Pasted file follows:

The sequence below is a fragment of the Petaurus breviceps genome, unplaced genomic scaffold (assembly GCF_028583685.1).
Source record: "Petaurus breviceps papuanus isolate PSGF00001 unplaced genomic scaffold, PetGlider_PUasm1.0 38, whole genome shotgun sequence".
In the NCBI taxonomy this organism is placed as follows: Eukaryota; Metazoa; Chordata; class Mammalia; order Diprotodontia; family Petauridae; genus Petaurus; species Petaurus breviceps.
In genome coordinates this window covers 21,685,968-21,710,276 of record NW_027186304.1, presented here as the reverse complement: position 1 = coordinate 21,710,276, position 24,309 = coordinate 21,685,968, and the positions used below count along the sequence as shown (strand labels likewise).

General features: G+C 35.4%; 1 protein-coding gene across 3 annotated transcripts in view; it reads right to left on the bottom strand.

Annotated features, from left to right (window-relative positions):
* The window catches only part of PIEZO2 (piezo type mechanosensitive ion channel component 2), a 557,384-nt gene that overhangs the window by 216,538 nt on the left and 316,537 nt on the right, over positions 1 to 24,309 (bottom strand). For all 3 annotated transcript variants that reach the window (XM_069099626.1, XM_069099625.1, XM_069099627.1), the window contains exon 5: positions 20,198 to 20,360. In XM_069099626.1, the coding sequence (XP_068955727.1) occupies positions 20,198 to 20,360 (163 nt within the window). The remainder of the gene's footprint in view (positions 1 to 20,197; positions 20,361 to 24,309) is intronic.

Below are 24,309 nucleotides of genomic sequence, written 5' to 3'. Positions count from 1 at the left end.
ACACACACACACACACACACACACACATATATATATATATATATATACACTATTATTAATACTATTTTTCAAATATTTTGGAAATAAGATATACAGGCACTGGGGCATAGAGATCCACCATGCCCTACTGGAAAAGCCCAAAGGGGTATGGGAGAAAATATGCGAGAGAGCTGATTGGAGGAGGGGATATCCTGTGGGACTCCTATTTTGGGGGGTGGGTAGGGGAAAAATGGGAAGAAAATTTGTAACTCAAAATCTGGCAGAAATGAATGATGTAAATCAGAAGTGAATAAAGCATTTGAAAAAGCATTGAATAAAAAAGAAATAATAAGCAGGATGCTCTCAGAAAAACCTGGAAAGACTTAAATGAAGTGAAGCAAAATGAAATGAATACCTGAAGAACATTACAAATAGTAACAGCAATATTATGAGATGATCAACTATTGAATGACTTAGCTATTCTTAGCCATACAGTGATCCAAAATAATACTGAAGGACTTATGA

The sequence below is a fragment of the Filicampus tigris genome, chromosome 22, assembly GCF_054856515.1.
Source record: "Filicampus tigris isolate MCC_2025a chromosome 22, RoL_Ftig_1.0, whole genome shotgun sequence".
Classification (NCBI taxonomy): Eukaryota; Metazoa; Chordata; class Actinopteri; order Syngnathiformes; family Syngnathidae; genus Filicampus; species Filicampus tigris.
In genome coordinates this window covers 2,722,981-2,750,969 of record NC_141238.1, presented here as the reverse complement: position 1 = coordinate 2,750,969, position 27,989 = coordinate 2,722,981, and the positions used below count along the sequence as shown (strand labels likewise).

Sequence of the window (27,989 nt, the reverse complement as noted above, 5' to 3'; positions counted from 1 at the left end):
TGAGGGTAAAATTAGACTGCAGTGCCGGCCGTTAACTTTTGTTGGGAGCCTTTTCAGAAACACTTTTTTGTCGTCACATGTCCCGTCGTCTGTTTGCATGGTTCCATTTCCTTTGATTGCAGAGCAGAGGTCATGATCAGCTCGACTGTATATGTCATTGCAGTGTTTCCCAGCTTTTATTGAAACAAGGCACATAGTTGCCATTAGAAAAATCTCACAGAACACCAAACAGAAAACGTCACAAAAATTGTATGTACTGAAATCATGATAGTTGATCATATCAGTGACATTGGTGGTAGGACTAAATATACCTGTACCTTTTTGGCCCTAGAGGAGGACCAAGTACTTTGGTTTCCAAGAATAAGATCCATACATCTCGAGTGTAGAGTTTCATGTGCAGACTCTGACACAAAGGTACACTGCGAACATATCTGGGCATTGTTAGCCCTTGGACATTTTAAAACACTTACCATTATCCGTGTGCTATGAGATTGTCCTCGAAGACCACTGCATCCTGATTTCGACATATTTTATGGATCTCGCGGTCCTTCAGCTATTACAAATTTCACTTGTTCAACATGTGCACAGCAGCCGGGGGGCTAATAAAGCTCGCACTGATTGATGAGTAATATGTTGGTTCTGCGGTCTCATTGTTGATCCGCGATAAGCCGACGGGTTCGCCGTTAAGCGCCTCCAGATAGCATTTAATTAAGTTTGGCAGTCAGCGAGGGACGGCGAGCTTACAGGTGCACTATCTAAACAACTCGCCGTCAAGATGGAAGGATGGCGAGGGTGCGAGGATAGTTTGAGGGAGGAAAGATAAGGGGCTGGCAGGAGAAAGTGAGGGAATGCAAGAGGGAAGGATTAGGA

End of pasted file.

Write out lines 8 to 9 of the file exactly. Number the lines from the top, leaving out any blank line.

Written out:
Below are 24,309 nucleotides of genomic sequence, written 5' to 3'. Positions count from 1 at the left end.
ACACACACACACACACACACACACACATATATATATATATATATATACACTATTATTAATACTATTTTTCAAATATTTTGGAAATAAGATATACAGGCACTGGGGCATAGAGATCCACCATGCCCTACTGGAAAAGCCCAAAGGGGTATGGGAGAAAATATGCGAGAGAGCTGATTGGAGGAGGGGATATCCTGTGGGACTCCTATTTTGGGGGGTGGGTAGGGGAAAAATGGGAAGAAAATTTGTAACTCAAAATCTGGCAGAAATGAATGATGTAAATCAGAAGTGAATAAAGCATTTGAAAAAGCATTGAATAAAAAAGAAATAATAAGCAGGATGCTCTCAGAAAAACCTGGAAAGACTTAAATGAAGTGAAGCAAAATGAAATGAATACCTGAAGAACATTACAAATAGTAACAGCAATATTATGAGATGATCAACTATTGAATGACTTAGCTATTCTTAGCCATACAGTGATCCAAAATAATACTGAAGGACTTATGA